“…the office of all judges is always to make such construction as shall:
(a) suppress the mischief and advance the remedy.
(b)suppress subtle inventions and evasions for the continuance of the mischief PRO PRIVATO COMMODO (for the private good), and
(c)add force and life to the cure and remedy according to the true intent of the makers of the Act PRO BONO PUBLICO (for the public good).”
The admonition above is the fount of the PURPOSIVE canon of statutory interpretation. The canon presumes that Parliament intends that the Court, when considering, in relation to the facts of the instant case, which of the opposing constructions of an enactment corresponds to its legal meaning, should find a construction which furthers every aspect of the legislative purpose (ie, a purposive construction). It may thus be necessary to give the enactment, particularly where it is not grammatically ambiguous, a strained construction. In the English case of JONES V. WROTHAM PARK SETTLED ESTATES (1979) 1 ALL E.R. 286 AT 289, LORD DIPLOCK held that:
“I am not reluctant to adopt a purposive construction where to apply the literal meaning of the legislative language used would lead to results which would clearly defeat the purposes of the Act.”
Similarly, in A.G. OF NEW ZEALAND V. ORTIZ(1982) 3 ALL E.R. 432 at 442, STAUTON, J, referred to:
“the power of the courts to disregard the literal meaning of an Act and to give it a purposive construction.”
SEE also paragraph 1475 of HALSBURY’S LAWS OF ENGLAND, VOL 44(1).
It is a cardinal principle of legal policy which all courts are enjoined to adhere to in the interpretation of statutes, including the Constitution, that where the application of one of the opposing constructions of an enactment would produce a beneficent result (that is, a result beneficial to the subject or the state), that is a factor favouring that construction, and indicates that the Court should widen the application of the enactment. On the other hand, where the application of one of the opposing constructions of an enactment would produce an adverse result (that is a result detrimental to the subject or the state), that is a factor telling against that construction. SEE HALSBURY’s LAWS OF ENGLAND Vol. 44(1) page 838 paragraph 1379.
There also exists in Statutory Interpretation a presumption favouring consequential construction. By it, it is presumed to be the legislative intention that the Court, when considering, in relation to the facts of the instant case, which of the opposing constructions of the enactment corresponds to its legal meaning, must assess the likely consequences of adopting each construction. If, on the balance, the consequences of a particular construction are more likely to be adverse than beneficent, that is a factor telling against that construction and may call for a strained interpretation. Where the application of an enactment yields an adverse result, the interpretative factors may on the balance indicate that the Court should curtail its application. On the other hand, where the application of an enactment yields a beneficent result, the interpretative factors may on the balance indicate that the Court should widen its application. This is the crux of the liberal construction. SEE also A.G. LAGOS STATE V. A.G. FEDERATION & 35 ORS (2003) 12 NWLR (PT.883) 1 at 159; ADESANYA V. PRESIDENT OF NIGERIA (1981) 2 N.C.L.R. 358 at 359.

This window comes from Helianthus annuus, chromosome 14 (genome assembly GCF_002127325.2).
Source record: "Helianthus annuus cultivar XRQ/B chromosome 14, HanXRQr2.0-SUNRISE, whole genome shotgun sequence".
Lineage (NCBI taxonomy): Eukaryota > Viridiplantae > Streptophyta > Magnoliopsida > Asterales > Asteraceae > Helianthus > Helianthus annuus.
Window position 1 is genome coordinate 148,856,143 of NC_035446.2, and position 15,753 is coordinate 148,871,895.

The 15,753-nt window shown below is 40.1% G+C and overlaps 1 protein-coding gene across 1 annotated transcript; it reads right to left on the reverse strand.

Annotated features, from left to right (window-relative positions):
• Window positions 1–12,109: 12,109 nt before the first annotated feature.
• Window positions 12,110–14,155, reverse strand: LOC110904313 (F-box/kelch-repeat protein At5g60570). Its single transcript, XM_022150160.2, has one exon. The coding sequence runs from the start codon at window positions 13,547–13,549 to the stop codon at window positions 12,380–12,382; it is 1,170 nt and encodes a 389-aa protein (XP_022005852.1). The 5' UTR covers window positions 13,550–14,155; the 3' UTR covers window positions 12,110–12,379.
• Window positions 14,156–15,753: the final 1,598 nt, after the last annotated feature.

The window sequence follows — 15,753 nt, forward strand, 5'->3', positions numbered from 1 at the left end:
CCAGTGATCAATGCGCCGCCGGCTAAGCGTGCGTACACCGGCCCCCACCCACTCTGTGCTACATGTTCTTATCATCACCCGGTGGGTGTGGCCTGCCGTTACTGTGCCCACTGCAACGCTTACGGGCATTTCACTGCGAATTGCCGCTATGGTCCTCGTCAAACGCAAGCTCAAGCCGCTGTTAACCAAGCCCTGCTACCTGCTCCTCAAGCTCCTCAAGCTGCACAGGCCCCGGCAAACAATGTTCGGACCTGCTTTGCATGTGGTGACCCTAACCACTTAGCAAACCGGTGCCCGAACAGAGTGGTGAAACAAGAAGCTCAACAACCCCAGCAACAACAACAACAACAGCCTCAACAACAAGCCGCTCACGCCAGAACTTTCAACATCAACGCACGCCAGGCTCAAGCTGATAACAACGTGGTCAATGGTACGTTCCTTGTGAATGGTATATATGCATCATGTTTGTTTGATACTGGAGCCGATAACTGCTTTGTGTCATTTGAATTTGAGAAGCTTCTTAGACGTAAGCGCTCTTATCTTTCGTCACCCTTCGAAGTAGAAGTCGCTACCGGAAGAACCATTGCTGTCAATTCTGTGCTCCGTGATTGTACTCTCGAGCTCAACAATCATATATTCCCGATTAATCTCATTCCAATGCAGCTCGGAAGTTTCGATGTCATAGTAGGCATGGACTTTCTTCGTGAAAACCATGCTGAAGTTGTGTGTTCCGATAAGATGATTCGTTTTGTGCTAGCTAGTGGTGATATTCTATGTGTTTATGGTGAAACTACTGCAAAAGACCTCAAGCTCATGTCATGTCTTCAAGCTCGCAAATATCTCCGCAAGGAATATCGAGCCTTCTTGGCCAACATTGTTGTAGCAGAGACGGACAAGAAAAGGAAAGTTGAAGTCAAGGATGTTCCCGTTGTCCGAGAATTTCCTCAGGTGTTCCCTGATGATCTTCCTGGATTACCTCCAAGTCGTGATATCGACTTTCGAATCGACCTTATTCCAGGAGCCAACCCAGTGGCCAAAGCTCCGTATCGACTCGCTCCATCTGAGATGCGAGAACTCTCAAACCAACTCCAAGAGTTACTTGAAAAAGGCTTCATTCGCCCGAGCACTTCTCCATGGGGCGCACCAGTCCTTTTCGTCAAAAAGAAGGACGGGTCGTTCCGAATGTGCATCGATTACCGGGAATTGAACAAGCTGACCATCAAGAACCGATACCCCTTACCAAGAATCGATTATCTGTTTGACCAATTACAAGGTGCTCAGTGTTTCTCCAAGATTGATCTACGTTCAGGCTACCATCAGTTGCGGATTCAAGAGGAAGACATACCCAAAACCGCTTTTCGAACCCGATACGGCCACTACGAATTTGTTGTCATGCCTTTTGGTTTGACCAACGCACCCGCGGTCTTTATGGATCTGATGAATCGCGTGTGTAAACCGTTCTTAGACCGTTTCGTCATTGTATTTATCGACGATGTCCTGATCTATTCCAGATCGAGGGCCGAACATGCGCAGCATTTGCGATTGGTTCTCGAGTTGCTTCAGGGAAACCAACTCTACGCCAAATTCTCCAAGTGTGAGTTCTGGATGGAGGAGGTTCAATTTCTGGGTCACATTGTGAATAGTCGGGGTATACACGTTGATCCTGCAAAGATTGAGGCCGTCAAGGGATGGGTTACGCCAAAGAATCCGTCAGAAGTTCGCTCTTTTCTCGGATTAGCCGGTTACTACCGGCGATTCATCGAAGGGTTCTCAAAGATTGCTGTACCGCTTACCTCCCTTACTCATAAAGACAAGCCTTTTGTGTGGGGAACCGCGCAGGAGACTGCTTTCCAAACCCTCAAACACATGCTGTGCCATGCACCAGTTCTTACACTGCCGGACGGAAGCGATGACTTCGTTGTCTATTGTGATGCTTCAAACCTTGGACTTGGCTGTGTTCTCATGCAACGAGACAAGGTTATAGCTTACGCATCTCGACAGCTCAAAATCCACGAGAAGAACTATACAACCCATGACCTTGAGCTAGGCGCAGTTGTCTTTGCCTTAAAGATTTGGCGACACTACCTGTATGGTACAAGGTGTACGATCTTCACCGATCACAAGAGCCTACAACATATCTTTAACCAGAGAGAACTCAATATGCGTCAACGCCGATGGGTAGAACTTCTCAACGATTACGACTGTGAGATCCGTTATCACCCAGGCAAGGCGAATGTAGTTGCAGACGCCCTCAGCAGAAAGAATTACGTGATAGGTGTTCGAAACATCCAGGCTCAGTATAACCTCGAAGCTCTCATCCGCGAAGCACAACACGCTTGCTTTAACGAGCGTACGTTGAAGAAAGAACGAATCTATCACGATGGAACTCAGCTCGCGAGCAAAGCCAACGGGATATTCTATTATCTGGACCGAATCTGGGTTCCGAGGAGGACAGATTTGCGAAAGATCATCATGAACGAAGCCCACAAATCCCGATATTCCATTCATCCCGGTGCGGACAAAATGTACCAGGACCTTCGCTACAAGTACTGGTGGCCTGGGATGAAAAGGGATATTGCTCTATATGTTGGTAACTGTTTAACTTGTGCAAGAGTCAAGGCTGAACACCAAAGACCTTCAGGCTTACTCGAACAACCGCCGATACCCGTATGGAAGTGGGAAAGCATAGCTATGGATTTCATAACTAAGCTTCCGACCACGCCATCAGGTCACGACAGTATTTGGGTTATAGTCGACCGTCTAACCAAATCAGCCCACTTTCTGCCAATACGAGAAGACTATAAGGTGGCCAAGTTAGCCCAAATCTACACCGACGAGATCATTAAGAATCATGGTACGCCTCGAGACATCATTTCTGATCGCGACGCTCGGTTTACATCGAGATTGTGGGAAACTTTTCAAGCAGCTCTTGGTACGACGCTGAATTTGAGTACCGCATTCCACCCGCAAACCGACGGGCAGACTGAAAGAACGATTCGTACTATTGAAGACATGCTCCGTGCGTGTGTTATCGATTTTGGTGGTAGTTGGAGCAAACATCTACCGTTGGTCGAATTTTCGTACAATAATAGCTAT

The Supreme Court completely ignored all these hallowed interpretative maxims in Kalu’s case, with horrendous consequences for Nigeria’s efforts to curb official corruption. The judgment cannot be justified by the old decision in OGBUINYINYA V. OKUDO, where NNAEMEKA – AGU, JCA ( as he then was) returned to the High Court of the East Central State, sitting in Onitsha, to deliver judgment in a trial he had conducted before elevation to the Court of Appeal. The decision was rightly set aside on appeal, there being no legislation empowering him in that regard. The situation in Kalu’s case is thus clearly distinguishable on the facts – and in law.
Orji Kalu’s conviction was one of the few signal successes of President Buhari’s much vaunted anti – corruption campaign, and was all the more remarkable because the convicted politician was a key ally of the President, and a member of the ruling All Progressives Congress – the President’s political party. In a nation blighted by years of mind – boggling corruption and rampant impunity, resulting in decrepit infrastructure and economic ruin, President Buhari’s promise to confront the malady headlong and stamp it out had raised hopes. And when the Senator was convicted last December, despite having strenuously campaigned for the President’s re – election, it was taken to be a clear indication that not even loyalty to the President was going to be a ticket to compromise the President’s resolve to stamp out the malaise!
Now, all those expectations have turned to ashes in the mouth, especially in Orji Kalu’s native Abia State, where successive governments since 1999 have left the State in ruins. The Supreme Court’s verdict is devoid of philosophy and is a rude setback to the present administration’s anti corruption efforts.